Home

About Us

Subscribe

Advertise

Diary

Guards Magazine Travel Offer

Gallery

More Features

People, Places & Events

Announcements

Obituaries

Book Reviews

Contact

Advertisers

Schools

THE IMPERIAL IMPRESARIO
The Treasures, Trophies and Trivia of Napoléon’s Theatre of Power

by Christopher Joll and Penny Cobham

Christopher Joll has produced once more a fascinating (and I mean fascinating) book on Napoléon and the extraordinary manner and style in which he lived and sustained his life as Emperor.  A keen collector of ‘Napoléonica’ he has joined with Penny Cobham this time, to create a most interesting record. He has done this by describing the players, principally Napoléon’s Marshals, the palaces and the props, e.g. the Eagles relating to the First Empire.  The book is written in much the same style as his previous book Spoils of War but concentrates on the Emperor and provides an insight into Napoléon’s extraordinary way of life.  This is not a book, however, about the politics and campaigns of Napoléon; for that you should go no further than Andrew Roberts’ Napoleon The Great but it is complementary and covers details of the trappings of Empire which Andrew does not.  I discovered many details I had not previously come across and the book will be of interest to any keen reader of the Napoléonic era.

One of the tragedies which has a major outcome on Napoléonic relics is the fire at Madame Tussauds wax work museum in 1925. In this fire, the subject of Christopher’s next book, a vast collection of ‘Napoléonica’ was destroyed.  Many items had been collected by a Mr Bullock in the 1820s, who took his collection on tour and made a handsome profit and even more so when he sold the collection, much of it going to Madame Tussauds.   Other stories appalled me, not least, as a Grenadier, the theft of the Eagle 1st Regiment of Grenadier s à Pied of the Imperial Guard from a museum in Boston USA in 1990. This regrettable incident underlines the exceptional value of all things related to the Emperor which continue to attract high sums; a bicorne worn by him realised £1.5 m in 2014. However, the research to discover the successive and various owners and what they paid for the relics is impressive.    Tantalisingly, the link to a website and the virtual tour of a collection of Napoléonica in a palazzo owned by a member of the Emperor’s family in Rome which does not work. The correct address is https://tourvirtuale.museonapoleonico.it and I recommend anyone interested to have a look as it is a very well-produced virtual tour.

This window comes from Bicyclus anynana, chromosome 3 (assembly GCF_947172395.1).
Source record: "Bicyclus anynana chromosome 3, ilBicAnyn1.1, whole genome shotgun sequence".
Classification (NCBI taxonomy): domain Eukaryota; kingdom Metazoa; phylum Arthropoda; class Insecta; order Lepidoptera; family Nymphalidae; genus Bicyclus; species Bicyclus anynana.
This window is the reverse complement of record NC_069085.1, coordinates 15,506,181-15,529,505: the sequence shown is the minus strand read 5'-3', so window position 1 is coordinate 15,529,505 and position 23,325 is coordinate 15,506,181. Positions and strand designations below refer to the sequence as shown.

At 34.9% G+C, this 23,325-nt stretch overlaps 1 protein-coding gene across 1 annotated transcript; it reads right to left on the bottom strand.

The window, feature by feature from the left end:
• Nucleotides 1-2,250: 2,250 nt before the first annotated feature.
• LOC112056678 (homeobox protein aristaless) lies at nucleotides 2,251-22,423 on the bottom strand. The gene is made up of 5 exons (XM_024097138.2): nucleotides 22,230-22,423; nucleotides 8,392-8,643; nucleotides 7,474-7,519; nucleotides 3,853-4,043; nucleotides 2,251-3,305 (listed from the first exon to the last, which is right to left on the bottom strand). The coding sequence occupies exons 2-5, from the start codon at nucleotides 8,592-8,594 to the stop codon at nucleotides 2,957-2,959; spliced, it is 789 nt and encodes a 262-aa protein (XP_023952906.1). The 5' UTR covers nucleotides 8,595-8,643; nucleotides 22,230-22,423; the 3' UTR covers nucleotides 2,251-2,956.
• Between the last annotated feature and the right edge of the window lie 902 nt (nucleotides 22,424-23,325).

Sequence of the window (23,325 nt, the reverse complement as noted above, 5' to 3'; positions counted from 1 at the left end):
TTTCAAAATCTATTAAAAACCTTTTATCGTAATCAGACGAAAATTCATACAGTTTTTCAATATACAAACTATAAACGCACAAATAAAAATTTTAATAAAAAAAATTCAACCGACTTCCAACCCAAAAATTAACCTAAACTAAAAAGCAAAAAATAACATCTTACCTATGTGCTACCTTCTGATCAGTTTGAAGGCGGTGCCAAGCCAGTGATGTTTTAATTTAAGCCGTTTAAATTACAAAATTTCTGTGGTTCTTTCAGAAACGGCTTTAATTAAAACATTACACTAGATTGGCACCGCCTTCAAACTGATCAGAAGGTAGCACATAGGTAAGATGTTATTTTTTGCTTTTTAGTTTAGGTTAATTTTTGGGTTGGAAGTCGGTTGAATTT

There are, of course, many myths related to the Emperor but the authors have deftly avoided promoting them by merely mentioning doubts which surround them.  What is not a myth is the extraordinary opulence and expenditure for the Coronation in 1804 and the wedding to Marie Louise in 1810. The Crown Equerry at the Royal Mews will be interested to know that, in 1804, 25 coaches were arranged for the procession and, in 1810, an amazing 40 and 244 carriage horses.  Not surprisingly the man responsible was designated as ‘The Grand Equerry’!

There are a few editing mistakes, for example the small silver beaker mentioned on p.59 is not illustrated as stated and the photograph on p.45 is back to front.  Whilst appreciating the excellent timeline, I would have liked to see a simple family tree to show for example where Hortense and the Prince Imperial fitted into the family.  Also, the picture credits are few, for example the artist of the fine portrait of Napoléon’s sister Elisa is not mentioned.  But these are quibbles as Christopher and Penny have written and produced a fine book which is most informative and beautifully illustrated. The book is published by Nine Elms, run by a former Mick, Anthony Weldon.

Evelyn Webb-Carter

Nine Elms Books      

 

© Crown Copyright